Discrimination in Any Aspect of Employment Is Illegal
Discrimination Is Illegal During Any Stages of Candidacy or Employment
Is Discrimination in Any Aspect of Employment Legal?
Short answer? Discrimination is always illegal. Always. Even subconscious, unconscious discrimination is illegal. So, employers need to keep a close eye on every policy, procedure, and practice they perform. If you deal with prospective employees, current employees, and past employees, you cannot discriminate in any aspect of your pre-employment, current employment, or post-employment actions and decisions.
More? Discrimination is the adverse work treatment of an employee or a prospective employee that is based on a class or category of which the employee is a member. This is differentiated from employment treatment that is based on the employee's individual merit which is how employers should make decisions about any situation related to employment.
Discrimination in the workplace is the act of treating a particular group or person differently based solely on a protected classification. Discrimination in employment is illegal according to Title VII of the Civil Rights Act of 1964, which prohibits employment discrimination based on race, color, religion, sex, or national origin.
Types of Employment Discrimination
Workplace discrimination is prohibited by law on the basis of the following characteristics. While state laws may differ—stay up-to-date on your state classifications—federal laws prohibit discrimination in employment for:
Growing in popularity in various states and at the federal level are laws, lawsuits, and opinions that discrimination in the workplace should also be prohibited for sexual orientation and weight.
Discrimination Is Obvious or Hidden in Employment Practices
Employment practices that are considered to be discrimination involve any biased behavior in employee selection, hiring, job assignment, compensation, promotion, employment termination, setting wages and compensation, testing, training, apprenticeships, internships, retaliation, and various types of harassment that are based on these protected classifications.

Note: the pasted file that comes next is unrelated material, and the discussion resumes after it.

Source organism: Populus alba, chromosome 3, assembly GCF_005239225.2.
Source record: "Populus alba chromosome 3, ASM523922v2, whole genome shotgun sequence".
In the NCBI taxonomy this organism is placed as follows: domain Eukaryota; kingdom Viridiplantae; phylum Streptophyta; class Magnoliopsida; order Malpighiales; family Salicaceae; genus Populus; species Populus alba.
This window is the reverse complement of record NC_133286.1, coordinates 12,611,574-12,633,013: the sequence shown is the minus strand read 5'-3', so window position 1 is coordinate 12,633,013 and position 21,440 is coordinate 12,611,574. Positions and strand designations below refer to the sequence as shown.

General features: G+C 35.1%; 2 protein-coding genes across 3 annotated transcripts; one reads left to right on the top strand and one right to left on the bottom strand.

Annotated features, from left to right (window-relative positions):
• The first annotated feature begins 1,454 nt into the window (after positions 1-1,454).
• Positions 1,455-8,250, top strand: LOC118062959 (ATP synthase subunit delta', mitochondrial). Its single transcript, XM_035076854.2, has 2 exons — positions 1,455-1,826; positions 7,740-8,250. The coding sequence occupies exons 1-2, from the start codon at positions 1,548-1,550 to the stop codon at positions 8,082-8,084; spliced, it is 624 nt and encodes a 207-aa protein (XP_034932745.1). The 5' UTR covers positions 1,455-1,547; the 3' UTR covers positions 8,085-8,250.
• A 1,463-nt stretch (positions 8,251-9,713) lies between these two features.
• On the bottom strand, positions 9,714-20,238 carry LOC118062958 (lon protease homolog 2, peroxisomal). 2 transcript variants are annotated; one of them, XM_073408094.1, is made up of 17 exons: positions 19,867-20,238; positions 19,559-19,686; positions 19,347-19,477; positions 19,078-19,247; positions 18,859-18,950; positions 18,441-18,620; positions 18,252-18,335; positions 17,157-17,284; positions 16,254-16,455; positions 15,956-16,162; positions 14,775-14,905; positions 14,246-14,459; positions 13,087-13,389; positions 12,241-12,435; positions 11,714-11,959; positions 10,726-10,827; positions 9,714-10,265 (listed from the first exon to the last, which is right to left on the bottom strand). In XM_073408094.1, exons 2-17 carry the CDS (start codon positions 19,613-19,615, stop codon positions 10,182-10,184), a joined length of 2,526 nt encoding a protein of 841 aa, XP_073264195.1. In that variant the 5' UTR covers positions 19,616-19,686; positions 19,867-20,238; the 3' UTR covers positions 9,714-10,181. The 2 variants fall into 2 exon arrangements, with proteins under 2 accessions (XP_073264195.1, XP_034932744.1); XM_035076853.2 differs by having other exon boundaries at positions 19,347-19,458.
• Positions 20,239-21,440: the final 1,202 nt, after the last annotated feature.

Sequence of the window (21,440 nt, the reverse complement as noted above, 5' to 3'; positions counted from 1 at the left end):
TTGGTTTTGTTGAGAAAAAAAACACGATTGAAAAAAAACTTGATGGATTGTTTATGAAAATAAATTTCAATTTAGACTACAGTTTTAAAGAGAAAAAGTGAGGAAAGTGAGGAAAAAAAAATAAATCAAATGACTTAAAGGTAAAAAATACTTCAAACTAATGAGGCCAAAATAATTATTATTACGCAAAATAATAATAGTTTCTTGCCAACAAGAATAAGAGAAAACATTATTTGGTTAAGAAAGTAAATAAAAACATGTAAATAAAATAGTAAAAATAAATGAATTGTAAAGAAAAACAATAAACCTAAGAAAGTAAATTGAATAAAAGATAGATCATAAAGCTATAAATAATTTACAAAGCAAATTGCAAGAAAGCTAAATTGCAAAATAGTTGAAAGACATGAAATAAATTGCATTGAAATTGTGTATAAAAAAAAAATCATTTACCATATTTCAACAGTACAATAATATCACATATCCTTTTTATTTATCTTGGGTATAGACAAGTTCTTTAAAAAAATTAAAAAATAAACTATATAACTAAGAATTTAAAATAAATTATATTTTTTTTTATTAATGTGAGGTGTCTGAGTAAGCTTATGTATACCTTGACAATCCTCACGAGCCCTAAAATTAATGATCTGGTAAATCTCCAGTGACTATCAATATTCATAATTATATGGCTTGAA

Discrimination can be obvious or it can be hidden. An example of obvious discrimination is to reject a candidate during your hiring team's debrief meeting because your experience of African Americans is that they don't work very hard. All of your coworkers, when they got over their shock, would call you on this obvious, blatant, discriminatory statement.
However, when discrimination is more likely to occur is silently in the beliefs, attitudes, and values that you apply in your mind to the candidates. You may never say out loud that in your experience, African Americans don't work as hard as whites. But, if you think this and believe this, you'll find another nondiscriminatory way to reject the candidate.
This happens every day in workplaces around the world and you cannot emphasize strongly enough that as managers and HR leaders you need to avoid this practice. It is wrong on so many levels to allow any prejudices you hold personally to affect the decisions you make in any employment-related situation.
Additional Protections against Discrimination
Additional protections exist against discrimination under federal laws. Protections from discrimination include the following.
- Harassment in employment settings of people based on age, race, color, religion, sex, national origin, disability, or genetic information is prohibited.
- Retaliation against a person for filing a charge of discrimination, participating in an investigation of alleged discrimination, or opposing discriminatory practices is prohibited.
- Employment decisions based on stereotypes or assumptions about people who are included in any of the classifications are prohibited.
- Employment opportunities may not be denied to a person based on their relationship to or association with any individual who is protected under these classifications.
Oversight of Employment Discrimination
These discrimination laws are enforced by the U.S. Equal Employment Opportunity Commission (EEOC). The EEOC also provides oversight, guidelines, and coordination of Federal equal employment opportunity regulations, practices, and policies.
In the instance of a lawsuit filed against an employer, for example, an employee who is fired for overusing Family and Medical Leave Act (FMLA) intermittent time off, you will most often experience an EEOC lawsuit at the same time. It is easy for an employee or ex-employee to claim that one of the above mentioned protected classifications was violated in conjunction with another lawsuit.
Consequently, you need professional, thorough documentation of any decisions that you make related to job candidates and your current and former employees in the areas listed earlier in this article.
Please note that the information provided, while authoritative, is not guaranteed for accuracy and legality. The site is read by a world-wide audience and employment laws and regulations vary from state to state and country to country. Please seek legal assistance, or assistance from State, Federal, or International governmental resources, to make certain your legal interpretation and decisions are correct for your location. This information is for guidance, ideas, and assistance.
U.S. Equal Employment Opportunity Commission. "Title VII of the Civil Rights Act of 1964." Accessed February 29, 2020.
U.S. Equal Employment Opportunity Commission. "Discrimination by Type." Accessed February 29, 2020.
U.S. Department of Labor. "Family and Medical Leave (FMLA)." Accessed February 29, 2020.